David Rossi studied behaviour; he was one of the best. And the behaviour supported his insane idea.
First of all, he'd said it before, butnoone had ever actually seen a body. Noone. Not even before the burial (and hadn't Emily wanted to be cremated anyway?).
Second of all, there was Hotch. David Rossi knew Aaron Hotchner. Hell, he'd helpedtrain Aaron Hotchner. The man was good at masking his feelings and playing the stoic commander, but he wasn't perfect. Aaron always showed emotion if you knew what to look for, especially when it came to his team in danger. And there was something off in the way Aaron was acting. He'd run the counselling sessions for the team, quite the feat in and of itself, but he didn't seem to experiencing the same things the rest of them were. He wasn't grieving a colleague, at least not in the way everyone else was. Aaron was displaying signs of guilt. Now yes, one could argue that his guilt was because he hadn't saved a member of his team when they'd been in danger, and part of it probably was, but part of it seemed directed towards the team, somehow. He'd taken a post overseas for heaven's sakes, so soon after the team had lost two members. Dave knew that part of the reason for that had been outside of Hotch's control thanks to budgetary issues, but he still found the timing convenient. Hotch gone right when he (may have) had something to hide.
But what could Hotch have to hide? It would have to be big for someone, even someone as good as Dave, to notice a difference in the younger profiler's behaviour. Something like a faked death maybe?
Thirdly, if Prentiss had survived, a faked death was an obvious choice to solve the Doyle problem. Emily had thought she (and by extension her team) were in so much danger that she'd flown from the FBI and slipped back into a life surrounded by people she quite obviously didn't trust. If she really was in that much danger then faking her death probably was the only way to keep them all safe.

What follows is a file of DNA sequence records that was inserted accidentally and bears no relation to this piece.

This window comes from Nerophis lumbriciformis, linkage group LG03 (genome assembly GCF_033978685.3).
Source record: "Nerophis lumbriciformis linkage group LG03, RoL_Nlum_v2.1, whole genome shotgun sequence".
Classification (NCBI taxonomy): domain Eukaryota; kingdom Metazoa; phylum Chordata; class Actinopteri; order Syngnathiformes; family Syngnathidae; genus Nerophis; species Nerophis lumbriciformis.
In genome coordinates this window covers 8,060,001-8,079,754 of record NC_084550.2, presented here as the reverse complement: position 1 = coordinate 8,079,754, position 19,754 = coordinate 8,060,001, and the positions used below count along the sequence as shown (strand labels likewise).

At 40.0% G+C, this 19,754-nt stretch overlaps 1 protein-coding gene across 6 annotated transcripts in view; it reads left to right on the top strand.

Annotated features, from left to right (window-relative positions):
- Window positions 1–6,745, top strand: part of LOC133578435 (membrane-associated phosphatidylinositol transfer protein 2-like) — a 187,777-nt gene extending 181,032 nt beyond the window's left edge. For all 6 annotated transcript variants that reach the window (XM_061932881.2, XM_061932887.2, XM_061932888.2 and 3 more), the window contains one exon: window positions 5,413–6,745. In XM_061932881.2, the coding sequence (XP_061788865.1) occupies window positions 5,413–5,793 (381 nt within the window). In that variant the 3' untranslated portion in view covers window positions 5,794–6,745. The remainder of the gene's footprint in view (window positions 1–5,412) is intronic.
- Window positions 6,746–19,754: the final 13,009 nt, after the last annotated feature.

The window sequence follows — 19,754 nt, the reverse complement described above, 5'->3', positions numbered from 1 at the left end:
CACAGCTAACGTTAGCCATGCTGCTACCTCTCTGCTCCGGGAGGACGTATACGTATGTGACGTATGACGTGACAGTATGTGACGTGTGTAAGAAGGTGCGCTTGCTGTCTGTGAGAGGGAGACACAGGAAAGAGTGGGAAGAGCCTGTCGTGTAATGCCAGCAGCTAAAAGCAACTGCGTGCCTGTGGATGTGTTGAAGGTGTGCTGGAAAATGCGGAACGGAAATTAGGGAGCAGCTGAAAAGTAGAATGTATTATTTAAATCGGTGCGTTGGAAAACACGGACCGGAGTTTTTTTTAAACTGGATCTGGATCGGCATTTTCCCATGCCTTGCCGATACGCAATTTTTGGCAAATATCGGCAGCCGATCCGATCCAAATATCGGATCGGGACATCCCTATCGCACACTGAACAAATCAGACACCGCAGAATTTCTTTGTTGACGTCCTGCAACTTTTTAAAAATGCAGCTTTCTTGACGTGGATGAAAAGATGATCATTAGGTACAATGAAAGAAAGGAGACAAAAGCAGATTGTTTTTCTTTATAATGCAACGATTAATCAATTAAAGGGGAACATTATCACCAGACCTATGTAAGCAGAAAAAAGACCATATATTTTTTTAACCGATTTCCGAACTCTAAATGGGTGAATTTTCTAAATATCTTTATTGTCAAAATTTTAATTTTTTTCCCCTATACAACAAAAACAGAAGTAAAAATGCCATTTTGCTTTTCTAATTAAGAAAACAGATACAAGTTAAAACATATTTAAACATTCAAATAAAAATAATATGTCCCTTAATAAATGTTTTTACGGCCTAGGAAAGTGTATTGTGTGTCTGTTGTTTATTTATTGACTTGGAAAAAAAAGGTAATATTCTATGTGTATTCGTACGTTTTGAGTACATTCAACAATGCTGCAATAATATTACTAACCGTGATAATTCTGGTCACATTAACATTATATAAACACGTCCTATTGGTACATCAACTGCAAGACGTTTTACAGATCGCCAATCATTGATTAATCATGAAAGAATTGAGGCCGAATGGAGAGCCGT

Really, it just made sense.
Certain as part of Dave was, a part of him acknowledged that probably half the reason he believed his little theory so strongly was because he wanted it to be true.
And the beauty of it was that it could never be completely disproved. Even if she never came back.
Even if he never got to see her again, the idea of Emily Prentiss out in the world somewhere, alive was better than thinking she'd been taken down by the scum of the earth.
But still, it was all conjecture. He wasn't quite sure.
Then he'd met with JJ.
What had originally started as an attempt to fill part of the hole the past year had left in the team had taken on a whole other dimension with one conversation. Dave remembered their meeting well. They'd met in her office after hours. JJ had seemed pleased to see him, if more guarded than usual. (But why more guarded? Unless, like Hotch, she had something important to hide.)
The two of them had started off with small talk of course, but Dave had never been one for a lot of small talk. After about a minute he'd just cut straight to his point..
"I think you should come back to the team," he informed her bluntly.
JJ's eyes widened. "Dave…"
"Can you really tell me that this job, this world is what you want?" he asked, gesturing around her office.
She looked away.
"Dave," she said wearily. "It's not that simple."
"Nothing ever is," he reminded her.
He leaned forwards. "The team needs you Jennifer. After Emily…" he trailed off, unsure of what to say.
She sighed, and he saw a flash of pain in her eyes, the first of many. "I know it's hard, losing a team member unexpectedly…"
"We lost two," he reminded her. JJ was still in the city, still someone they could visit, but it wasn't the same.
"Yes, you did," she murmured, and for the first time since he'd introduced the subject she met his eyes. "We all lost something, even before Emily..." She trailed off again, looking away.
"So come back, Jen," he told her. "The team needs you. And I think you need them."
But he'd always been persistent bastard when he chose. "Our strange little family's splintering apart," he told her.